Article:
For everything there is a season, and a time for every matter under heaven:
2 a time to be born, and a time to die;
a time to plant, and a time to pluck up what is planted;
3 a time to kill, and a time to heal;
a time to break down, and a time to build up;
4 a time to weep, and a time to laugh;
a time to mourn, and a time to dance;
5 a time to throw away stones, and a time to gather stones together;
a time to embrace, and a time to refrain from embracing;
6 a time to seek, and a time to lose;
a time to keep, and a time to throw away;
7 a time to tear, and a time to sew;
a time to keep silence, and a time to speak;
8 a time to love, and a time to hate;
a time for war, and a time for peace.
This week, as I write this, I am chaperoning a week of Scout camp with my son, Isaiah’s, scout troop. Each day, as the scouts go off to take their various merit badge classes, I have been attending Principles of Outdoor Leadership and Assistant Scout Master trainings. In the afternoon, I am able to sit on a lawn chair in the forest, reading, working and contemplating.In the forest, I see things grow, decay, die, and new life being created all at once around me.I can vividly see that transition is a natural part of the rhythm of all life.
We all age, and enter new seasons of life, moving from children to young adults, to middle aged, to elders.We raise children and help and watch them grow. Eventually, hopefully, they move out and onto their own lives. We sometimes move, even at times great distances. Jobs change, families transition. People die. The longer I live, the more certain I become, that the only stability of human life is that things are constantly changing. Each year brings something new, and whenever there is something new, so often it is accompanied by a sense of loss as well.
As change is constant in our human families, change is a constant in community as well. Our community at St. Paul’s is flourishing and dynamic. In the last two years, we have grown by about a third, we have renewed our energy for outreach and for spiritual formation.We care for one another, as we also offer our radical welcome to all who we meet. We continue to be generous. We also form and help to raise up new leaders for the church and for the world.While this dynamic energy is a sign of promise, this too can be accompanied by a sense of loss.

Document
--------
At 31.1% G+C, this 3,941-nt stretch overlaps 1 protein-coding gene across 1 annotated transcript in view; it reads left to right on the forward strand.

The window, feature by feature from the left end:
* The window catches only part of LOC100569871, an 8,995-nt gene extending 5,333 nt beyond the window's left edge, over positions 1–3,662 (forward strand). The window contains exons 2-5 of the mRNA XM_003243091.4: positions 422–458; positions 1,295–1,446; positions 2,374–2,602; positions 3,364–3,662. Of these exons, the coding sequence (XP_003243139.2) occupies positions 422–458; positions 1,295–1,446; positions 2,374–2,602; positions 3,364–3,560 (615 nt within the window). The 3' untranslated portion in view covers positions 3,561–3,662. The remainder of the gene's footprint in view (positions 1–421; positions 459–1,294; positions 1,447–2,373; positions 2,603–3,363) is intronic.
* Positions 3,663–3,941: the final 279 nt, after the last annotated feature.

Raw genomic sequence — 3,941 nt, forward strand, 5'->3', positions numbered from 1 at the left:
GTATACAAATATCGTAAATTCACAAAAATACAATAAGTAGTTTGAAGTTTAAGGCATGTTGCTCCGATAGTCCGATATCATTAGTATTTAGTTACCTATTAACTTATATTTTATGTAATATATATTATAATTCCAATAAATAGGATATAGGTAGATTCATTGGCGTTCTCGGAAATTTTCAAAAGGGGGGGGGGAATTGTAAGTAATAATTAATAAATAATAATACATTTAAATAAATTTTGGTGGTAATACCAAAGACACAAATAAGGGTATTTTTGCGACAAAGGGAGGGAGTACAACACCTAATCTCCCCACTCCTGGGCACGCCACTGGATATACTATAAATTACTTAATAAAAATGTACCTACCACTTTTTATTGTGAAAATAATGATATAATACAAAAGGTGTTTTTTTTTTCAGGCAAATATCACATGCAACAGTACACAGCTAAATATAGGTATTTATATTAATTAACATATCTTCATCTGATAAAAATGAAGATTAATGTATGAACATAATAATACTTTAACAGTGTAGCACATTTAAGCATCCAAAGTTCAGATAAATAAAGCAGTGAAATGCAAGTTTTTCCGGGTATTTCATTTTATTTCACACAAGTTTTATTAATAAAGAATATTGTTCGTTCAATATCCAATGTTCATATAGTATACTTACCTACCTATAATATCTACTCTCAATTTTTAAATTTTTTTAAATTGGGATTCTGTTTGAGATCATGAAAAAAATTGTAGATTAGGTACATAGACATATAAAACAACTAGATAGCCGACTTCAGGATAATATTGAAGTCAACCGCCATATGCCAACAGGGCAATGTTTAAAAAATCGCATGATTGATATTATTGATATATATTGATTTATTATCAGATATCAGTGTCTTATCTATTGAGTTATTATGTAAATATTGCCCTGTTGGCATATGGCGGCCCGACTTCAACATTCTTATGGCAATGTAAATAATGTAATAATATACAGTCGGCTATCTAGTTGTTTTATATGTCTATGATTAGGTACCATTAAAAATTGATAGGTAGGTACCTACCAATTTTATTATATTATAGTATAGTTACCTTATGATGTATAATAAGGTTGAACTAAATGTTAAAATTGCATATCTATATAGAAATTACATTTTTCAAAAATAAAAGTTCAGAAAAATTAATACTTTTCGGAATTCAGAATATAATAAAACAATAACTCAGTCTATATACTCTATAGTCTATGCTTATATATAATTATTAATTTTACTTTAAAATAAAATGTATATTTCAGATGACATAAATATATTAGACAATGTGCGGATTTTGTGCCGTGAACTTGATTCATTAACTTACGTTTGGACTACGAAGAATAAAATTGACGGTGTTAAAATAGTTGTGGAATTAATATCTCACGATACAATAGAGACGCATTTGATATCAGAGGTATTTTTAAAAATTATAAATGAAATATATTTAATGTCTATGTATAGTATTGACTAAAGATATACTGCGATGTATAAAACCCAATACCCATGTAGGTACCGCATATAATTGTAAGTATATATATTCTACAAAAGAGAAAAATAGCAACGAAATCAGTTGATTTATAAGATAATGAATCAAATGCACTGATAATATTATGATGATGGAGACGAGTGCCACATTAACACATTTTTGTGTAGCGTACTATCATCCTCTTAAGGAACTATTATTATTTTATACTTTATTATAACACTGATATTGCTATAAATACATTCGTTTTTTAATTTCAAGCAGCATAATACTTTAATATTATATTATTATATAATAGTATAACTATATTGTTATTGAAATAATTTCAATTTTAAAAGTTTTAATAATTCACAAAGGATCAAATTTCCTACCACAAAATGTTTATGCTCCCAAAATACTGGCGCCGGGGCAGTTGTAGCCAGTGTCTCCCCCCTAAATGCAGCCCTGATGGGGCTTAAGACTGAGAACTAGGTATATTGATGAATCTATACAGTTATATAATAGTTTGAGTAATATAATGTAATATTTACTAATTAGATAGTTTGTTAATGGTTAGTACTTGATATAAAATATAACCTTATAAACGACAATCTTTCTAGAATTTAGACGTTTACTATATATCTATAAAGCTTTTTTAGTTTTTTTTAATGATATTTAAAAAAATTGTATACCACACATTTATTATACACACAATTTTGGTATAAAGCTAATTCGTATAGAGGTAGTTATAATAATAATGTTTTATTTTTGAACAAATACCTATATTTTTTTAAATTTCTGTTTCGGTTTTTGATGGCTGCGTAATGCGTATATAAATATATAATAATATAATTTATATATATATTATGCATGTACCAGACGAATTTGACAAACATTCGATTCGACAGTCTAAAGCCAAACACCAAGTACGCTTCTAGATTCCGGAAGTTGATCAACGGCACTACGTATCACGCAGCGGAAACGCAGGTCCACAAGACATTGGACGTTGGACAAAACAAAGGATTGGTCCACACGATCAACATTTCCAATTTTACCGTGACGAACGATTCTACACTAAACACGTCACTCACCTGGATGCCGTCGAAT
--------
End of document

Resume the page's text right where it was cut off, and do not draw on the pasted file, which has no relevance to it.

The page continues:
Many of us may be feeling these rhythms this summer of transition at St Paul's as we say welcome to Laura DiPanfilo, our new Assistant Rector and we say congratulations and good bye to Garrett Yates. We also celebrate the promising new vocations for Paul Barker and Erin Morey, and we know we will see less of them as they transition into new roles.It can feel like a lot for a community to experience this all at once. I am sure, though, of one thing-- that in the midst of all of the transitions of this life, God’s eternal love and providence in constant. And the story of the resurrection of Jesus Christ is a story of new life coming out of loss.That is the promise of our faith.
Working with our Vestry and other lay leadership, we are diligently working to ensure continuity and support in our flourishing ministries. This work is a two-prong approach – for the short term and for the long term. In the short term, we may bring in more volunteer support and extend the responsibilities of our existing team or bring in interim staff. For the long term, it will mean hiring some new staff. I prefer not to rush to make sure that we have properly imagined the scope of positions and do a thorough job in recruiting and hiring the right people to be part of the team that supports our shared community and ministry.
Your vestry and I would love to hear from you – either about ways you want to get involved at this time, or ideas you have around the staff needs we have right now to support our ministry.Please reach out to us – we are here for you.
The Reverend Noah H. Evans, Rector